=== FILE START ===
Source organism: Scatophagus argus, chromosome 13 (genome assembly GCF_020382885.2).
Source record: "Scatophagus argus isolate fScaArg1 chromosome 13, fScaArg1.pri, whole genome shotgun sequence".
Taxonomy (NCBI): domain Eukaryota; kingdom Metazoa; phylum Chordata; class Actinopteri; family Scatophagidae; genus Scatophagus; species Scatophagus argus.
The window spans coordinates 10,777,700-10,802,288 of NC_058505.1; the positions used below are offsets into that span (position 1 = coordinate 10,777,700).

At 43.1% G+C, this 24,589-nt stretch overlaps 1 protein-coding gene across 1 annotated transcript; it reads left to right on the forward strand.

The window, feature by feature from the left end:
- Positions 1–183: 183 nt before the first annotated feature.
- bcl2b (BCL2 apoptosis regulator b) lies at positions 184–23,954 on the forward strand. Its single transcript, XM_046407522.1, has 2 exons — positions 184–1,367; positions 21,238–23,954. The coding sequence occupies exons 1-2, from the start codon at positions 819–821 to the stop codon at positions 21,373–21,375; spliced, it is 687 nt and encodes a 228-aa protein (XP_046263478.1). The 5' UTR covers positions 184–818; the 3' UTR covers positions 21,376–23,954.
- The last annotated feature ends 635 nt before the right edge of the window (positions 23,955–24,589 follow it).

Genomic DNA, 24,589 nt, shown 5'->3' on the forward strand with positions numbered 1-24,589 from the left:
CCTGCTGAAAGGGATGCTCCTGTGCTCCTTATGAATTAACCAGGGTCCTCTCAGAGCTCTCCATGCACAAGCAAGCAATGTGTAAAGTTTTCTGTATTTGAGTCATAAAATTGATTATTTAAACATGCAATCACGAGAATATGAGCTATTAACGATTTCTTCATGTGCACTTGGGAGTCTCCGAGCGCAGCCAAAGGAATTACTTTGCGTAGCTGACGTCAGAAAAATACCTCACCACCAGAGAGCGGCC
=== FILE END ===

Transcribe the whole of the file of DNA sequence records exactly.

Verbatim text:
Source organism: Scatophagus argus, chromosome 13 (genome assembly GCF_020382885.2).
Source record: "Scatophagus argus isolate fScaArg1 chromosome 13, fScaArg1.pri, whole genome shotgun sequence".
Taxonomy (NCBI): domain Eukaryota; kingdom Metazoa; phylum Chordata; class Actinopteri; family Scatophagidae; genus Scatophagus; species Scatophagus argus.
The window spans coordinates 10,777,700-10,802,288 of NC_058505.1; the positions used below are offsets into that span (position 1 = coordinate 10,777,700).

At 43.1% G+C, this 24,589-nt stretch overlaps 1 protein-coding gene across 1 annotated transcript; it reads left to right on the forward strand.

The window, feature by feature from the left end:
- Positions 1–183: 183 nt before the first annotated feature.
- bcl2b (BCL2 apoptosis regulator b) lies at positions 184–23,954 on the forward strand. Its single transcript, XM_046407522.1, has 2 exons — positions 184–1,367; positions 21,238–23,954. The coding sequence occupies exons 1-2, from the start codon at positions 819–821 to the stop codon at positions 21,373–21,375; spliced, it is 687 nt and encodes a 228-aa protein (XP_046263478.1). The 5' UTR covers positions 184–818; the 3' UTR covers positions 21,376–23,954.
- The last annotated feature ends 635 nt before the right edge of the window (positions 23,955–24,589 follow it).

Genomic DNA, 24,589 nt, shown 5'->3' on the forward strand with positions numbered 1-24,589 from the left:
CCTGCTGAAAGGGATGCTCCTGTGCTCCTTATGAATTAACCAGGGTCCTCTCAGAGCTCTCCATGCACAAGCAAGCAATGTGTAAAGTTTTCTGTATTTGAGTCATAAAATTGATTATTTAAACATGCAATCACGAGAATATGAGCTATTAACGATTTCTTCATGTGCACTTGGGAGTCTCCGAGCGCAGCCAAAGGAATTACTTTGCGTAGCTGACGTCAGAAAAATACCTCACCACCAGAGAGCGGCC